To garden is to have a tiny country of your own, where you are both king and serf. The way to it lies through a simple patch of soil; the smallest pot of earth and a single seed can take you there.
To garden is to dream. Once get your hands well into the dirt, and your mind is free to soar.
To garden is to connect - with the earth beneath, with the sky above, with the wind that blows and the rain that falls. To garden is to hear the birds and to feel the hot sun on your back.
To garden is to work, and to wait. To garden is to sweat, and sometimes to swear.
To garden is to return to the first calling of humankind; to look upon what God has made and call it good; to live, if only for a moment, in Eden.
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One of the perks of renting from a casual and absentee landlord is a certain latitude when it comes to use of the property. Our apartment occupies the bottom floor of a house surrounded mainly by grass; the yard is not landscaped in any way, nor cared for other than with regular mowing.
Though I'd love to have a sizeable garden, diffidence constrains me from digging up a large patch of someone else's lawn, even for the laudable purpose of growing vegetables. So instead I've carved out a few small spaces for gardening of a useful and beautiful kind. (The landlord has never objected, so I assume he doesn't mind.)
There is a tiny plot next to the house (confession: I did dig up a bit of lawn here), just big enough for a few veggies and some perennial herbs. This year it holds kale and basil and a small hot-pepper plant, with lovage, lemon balm, and chives:
There are small planters on either side of our south-facing doorstep. When we moved here they were flat, and sparsely populated by iris. The iris was promptly relocated and the planters converted to two-layer mini-terraces filled with an annual succession of herbs and flowers.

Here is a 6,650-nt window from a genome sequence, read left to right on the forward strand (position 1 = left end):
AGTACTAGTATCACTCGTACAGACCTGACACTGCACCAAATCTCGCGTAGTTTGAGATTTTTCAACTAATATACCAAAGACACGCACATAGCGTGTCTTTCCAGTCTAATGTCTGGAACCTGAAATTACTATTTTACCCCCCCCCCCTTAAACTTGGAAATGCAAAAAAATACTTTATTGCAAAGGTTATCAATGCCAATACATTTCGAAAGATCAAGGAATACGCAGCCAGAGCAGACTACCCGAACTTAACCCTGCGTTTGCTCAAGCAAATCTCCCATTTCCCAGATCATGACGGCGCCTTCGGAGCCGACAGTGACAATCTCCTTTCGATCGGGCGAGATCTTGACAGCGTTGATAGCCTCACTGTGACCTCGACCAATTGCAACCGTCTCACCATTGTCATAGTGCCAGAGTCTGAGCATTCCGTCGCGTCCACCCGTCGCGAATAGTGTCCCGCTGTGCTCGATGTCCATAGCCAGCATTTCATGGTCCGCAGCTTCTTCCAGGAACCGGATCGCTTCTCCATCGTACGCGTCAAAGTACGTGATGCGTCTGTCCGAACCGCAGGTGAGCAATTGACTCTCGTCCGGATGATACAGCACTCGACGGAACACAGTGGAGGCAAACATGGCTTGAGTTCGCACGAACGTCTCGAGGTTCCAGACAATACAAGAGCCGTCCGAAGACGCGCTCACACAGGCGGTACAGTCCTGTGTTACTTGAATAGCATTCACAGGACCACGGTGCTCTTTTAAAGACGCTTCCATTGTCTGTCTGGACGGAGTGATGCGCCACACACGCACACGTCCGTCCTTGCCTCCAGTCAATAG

Among the plants on the right-hand side are purple beans, just beginning to bloom:
And more basil (pesto-to-be):
On the other side, cosmos - like a green breath waiting to exhale a flower:
Thyme starred with tiny, miraculous blossom:
Bright dianthus, delicate and bold:
Tarragon, parsley, alyssum, chives, verbena, marigold, Irish Poet ... a litany of beauty and flavour sung by a few square feet of earth.
In a crook of the house lies a grassless space which is perfect for a tomato plant. All the sun and warmth of the day are caught and concentrated here, and every year tomatoes thrive on this spot. (I know I'm breaking a gardening rule by always planting them in the same place, but they love it and produce prodigious amounts of fruit.)
On and around the steps are potted plants: more marigold and alyssum, more basil and verbena, a thyme and a rosemary that have dozed in the house all winter long, dreaming of summer days out-of-doors.
Only a Very Small Garden, but it brings me large joy.
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Do you have a garden? What do you like to grow?
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